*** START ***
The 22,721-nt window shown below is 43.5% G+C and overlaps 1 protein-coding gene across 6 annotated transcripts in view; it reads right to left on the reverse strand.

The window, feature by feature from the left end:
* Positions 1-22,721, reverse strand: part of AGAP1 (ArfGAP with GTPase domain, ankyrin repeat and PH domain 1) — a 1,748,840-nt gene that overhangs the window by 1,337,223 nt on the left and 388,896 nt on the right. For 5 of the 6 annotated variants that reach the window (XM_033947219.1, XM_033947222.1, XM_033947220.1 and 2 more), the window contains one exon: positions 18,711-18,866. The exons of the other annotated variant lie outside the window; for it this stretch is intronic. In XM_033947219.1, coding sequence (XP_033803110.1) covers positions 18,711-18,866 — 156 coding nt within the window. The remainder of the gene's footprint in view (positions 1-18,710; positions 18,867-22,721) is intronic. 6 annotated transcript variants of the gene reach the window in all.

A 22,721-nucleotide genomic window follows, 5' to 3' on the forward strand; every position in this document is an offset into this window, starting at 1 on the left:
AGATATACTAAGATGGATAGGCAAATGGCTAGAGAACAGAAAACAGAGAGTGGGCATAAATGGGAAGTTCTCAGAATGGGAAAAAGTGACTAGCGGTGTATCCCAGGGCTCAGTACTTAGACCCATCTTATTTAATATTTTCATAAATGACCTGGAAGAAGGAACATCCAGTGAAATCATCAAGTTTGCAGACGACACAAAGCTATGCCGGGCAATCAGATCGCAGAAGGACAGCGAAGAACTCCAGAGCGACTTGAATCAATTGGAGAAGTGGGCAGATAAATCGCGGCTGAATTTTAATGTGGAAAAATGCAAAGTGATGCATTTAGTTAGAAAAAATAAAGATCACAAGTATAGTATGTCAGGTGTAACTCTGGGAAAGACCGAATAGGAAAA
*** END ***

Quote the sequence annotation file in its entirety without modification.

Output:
The 22,721-nt window shown below is 43.5% G+C and overlaps 1 protein-coding gene across 6 annotated transcripts in view; it reads right to left on the reverse strand.

The window, feature by feature from the left end:
* Positions 1-22,721, reverse strand: part of AGAP1 (ArfGAP with GTPase domain, ankyrin repeat and PH domain 1) — a 1,748,840-nt gene that overhangs the window by 1,337,223 nt on the left and 388,896 nt on the right. For 5 of the 6 annotated variants that reach the window (XM_033947219.1, XM_033947222.1, XM_033947220.1 and 2 more), the window contains one exon: positions 18,711-18,866. The exons of the other annotated variant lie outside the window; for it this stretch is intronic. In XM_033947219.1, coding sequence (XP_033803110.1) covers positions 18,711-18,866 — 156 coding nt within the window. The remainder of the gene's footprint in view (positions 1-18,710; positions 18,867-22,721) is intronic. 6 annotated transcript variants of the gene reach the window in all.

A 22,721-nucleotide genomic window follows, 5' to 3' on the forward strand; every position in this document is an offset into this window, starting at 1 on the left:
AGATATACTAAGATGGATAGGCAAATGGCTAGAGAACAGAAAACAGAGAGTGGGCATAAATGGGAAGTTCTCAGAATGGGAAAAAGTGACTAGCGGTGTATCCCAGGGCTCAGTACTTAGACCCATCTTATTTAATATTTTCATAAATGACCTGGAAGAAGGAACATCCAGTGAAATCATCAAGTTTGCAGACGACACAAAGCTATGCCGGGCAATCAGATCGCAGAAGGACAGCGAAGAACTCCAGAGCGACTTGAATCAATTGGAGAAGTGGGCAGATAAATCGCGGCTGAATTTTAATGTGGAAAAATGCAAAGTGATGCATTTAGTTAGAAAAAATAAAGATCACAAGTATAGTATGTCAGGTGTAACTCTGGGAAAGACCGAATAGGAAAA